The Roads of Nevis
They say that tourism is the largest industry on Nevis, we have two government departments dedicated to it. We call it a sector, and the politicians treat it as that. But, is it truly based on the spirit of welcoming and warmth, of taking in and looking after a stranger that defines the ancient code of hospitality? Is it truly based on kindness? Nowadays we sell citizenship like we used to sell sea shell so one might fear that bureaucracy and corruption of politics will wear at the soul of our island state. In truth, we have seen this happen to other islands, and they have become frightening.
My father says the reason he chose to bring his family to Nevis and to raise us here was because of an experience he had when he came to the island in the sixties. While driving along the dirt and gravel roads of Nevis his car broke down with a flat tire. An old lady, having watched his efforts to get back on the road, came from her very small house carrying a bowl of water, a white linen towel and new bar of soap wrapped in brown paper so that he might wash the dust from his hands.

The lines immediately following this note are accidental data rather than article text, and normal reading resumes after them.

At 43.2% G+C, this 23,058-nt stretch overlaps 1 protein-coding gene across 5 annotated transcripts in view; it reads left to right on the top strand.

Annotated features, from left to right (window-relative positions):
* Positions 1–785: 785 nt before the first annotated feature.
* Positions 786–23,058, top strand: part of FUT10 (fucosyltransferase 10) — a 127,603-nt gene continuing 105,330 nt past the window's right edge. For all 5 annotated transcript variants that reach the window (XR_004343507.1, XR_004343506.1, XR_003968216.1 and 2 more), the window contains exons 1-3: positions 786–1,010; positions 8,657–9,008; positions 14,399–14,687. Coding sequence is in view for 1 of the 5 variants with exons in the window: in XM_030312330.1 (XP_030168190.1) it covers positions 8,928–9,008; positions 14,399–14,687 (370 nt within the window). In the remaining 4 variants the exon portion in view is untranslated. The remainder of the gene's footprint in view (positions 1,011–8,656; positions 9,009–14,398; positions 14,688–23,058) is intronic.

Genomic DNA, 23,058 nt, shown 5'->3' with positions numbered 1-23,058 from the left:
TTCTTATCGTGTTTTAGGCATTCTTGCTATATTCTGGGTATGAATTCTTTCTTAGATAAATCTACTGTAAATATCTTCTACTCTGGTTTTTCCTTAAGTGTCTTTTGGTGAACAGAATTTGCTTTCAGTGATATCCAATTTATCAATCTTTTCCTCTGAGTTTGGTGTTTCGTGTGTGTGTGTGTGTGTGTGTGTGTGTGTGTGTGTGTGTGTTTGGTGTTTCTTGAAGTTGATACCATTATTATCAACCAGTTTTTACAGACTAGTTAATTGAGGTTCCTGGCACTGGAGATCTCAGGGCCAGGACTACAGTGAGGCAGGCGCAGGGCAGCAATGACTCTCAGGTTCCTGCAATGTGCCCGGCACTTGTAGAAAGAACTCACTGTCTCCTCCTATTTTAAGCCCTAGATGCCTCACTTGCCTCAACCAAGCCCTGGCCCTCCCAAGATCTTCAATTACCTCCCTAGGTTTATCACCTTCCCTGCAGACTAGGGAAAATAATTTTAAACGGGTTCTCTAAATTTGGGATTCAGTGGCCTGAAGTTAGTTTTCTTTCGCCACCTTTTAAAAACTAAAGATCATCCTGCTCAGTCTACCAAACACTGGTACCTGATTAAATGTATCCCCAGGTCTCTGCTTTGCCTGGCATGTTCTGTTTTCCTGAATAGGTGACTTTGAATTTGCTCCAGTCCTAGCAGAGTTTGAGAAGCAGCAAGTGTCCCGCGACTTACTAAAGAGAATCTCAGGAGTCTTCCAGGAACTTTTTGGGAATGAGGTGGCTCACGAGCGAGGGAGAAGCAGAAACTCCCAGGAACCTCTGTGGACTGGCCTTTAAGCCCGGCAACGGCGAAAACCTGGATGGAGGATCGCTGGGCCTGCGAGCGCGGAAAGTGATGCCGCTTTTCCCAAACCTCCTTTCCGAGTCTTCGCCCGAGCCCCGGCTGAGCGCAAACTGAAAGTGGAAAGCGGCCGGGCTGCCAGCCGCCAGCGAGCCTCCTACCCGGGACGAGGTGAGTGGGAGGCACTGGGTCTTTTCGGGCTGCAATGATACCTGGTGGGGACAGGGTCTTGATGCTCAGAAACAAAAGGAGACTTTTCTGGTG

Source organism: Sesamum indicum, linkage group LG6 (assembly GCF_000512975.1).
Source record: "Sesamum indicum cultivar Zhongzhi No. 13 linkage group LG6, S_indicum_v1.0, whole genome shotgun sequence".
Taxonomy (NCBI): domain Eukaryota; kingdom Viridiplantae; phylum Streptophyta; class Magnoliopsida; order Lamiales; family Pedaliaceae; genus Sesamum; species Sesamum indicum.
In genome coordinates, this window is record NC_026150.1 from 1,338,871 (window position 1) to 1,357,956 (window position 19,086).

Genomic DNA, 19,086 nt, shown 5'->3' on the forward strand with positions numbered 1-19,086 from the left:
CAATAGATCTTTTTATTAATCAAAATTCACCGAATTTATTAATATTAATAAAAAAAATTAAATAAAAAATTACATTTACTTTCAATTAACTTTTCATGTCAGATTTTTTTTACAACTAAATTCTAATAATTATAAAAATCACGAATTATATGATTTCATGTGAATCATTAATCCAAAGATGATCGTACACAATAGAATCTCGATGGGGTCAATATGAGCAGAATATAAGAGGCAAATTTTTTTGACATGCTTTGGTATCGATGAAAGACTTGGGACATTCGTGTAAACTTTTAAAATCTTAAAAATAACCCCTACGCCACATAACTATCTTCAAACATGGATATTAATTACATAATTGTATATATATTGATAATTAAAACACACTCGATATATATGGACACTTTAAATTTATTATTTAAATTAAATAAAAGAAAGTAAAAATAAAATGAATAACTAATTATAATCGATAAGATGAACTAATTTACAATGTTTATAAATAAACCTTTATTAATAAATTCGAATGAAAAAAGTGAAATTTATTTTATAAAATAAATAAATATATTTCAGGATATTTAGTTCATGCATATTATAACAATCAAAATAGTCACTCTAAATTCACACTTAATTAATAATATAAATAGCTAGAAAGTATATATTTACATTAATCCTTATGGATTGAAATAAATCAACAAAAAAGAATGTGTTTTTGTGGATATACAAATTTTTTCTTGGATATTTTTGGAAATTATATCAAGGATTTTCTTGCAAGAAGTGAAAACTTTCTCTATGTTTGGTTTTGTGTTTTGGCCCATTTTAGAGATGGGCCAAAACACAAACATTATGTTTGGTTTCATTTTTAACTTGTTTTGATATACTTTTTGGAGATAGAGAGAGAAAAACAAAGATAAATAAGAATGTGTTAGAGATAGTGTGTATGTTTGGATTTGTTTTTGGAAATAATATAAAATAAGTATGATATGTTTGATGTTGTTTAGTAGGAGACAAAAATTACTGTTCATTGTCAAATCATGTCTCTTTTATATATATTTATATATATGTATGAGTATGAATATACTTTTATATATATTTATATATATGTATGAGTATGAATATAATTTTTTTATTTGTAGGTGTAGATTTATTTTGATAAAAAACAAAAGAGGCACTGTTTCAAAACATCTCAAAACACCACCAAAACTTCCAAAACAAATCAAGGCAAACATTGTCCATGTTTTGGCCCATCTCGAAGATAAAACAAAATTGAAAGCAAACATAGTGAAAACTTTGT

Perhaps this special treatment was the advantage of being white in a post-colonial world. Our heritage has changed a little bit, and such an experience might not happen again, certainly not with a little old lady’s best linen. But, I had my own experience the other day, 50 years after my father. In my case I nearly caused a car accident when I pulled in front of an oncoming car. The driver of the other vehicle hit his horn which brought me to attention and so we both stopped in time. I came out of my car, shaken, apologetic and scared because this big black man getting out of his car had every right to berate me. I felt like a little white child. But the gentleman just smiled, offered me his hand and put me at ease.
For me, this island is not defined well by its tourism but its kindness. And kindness is better, because it is a two way street.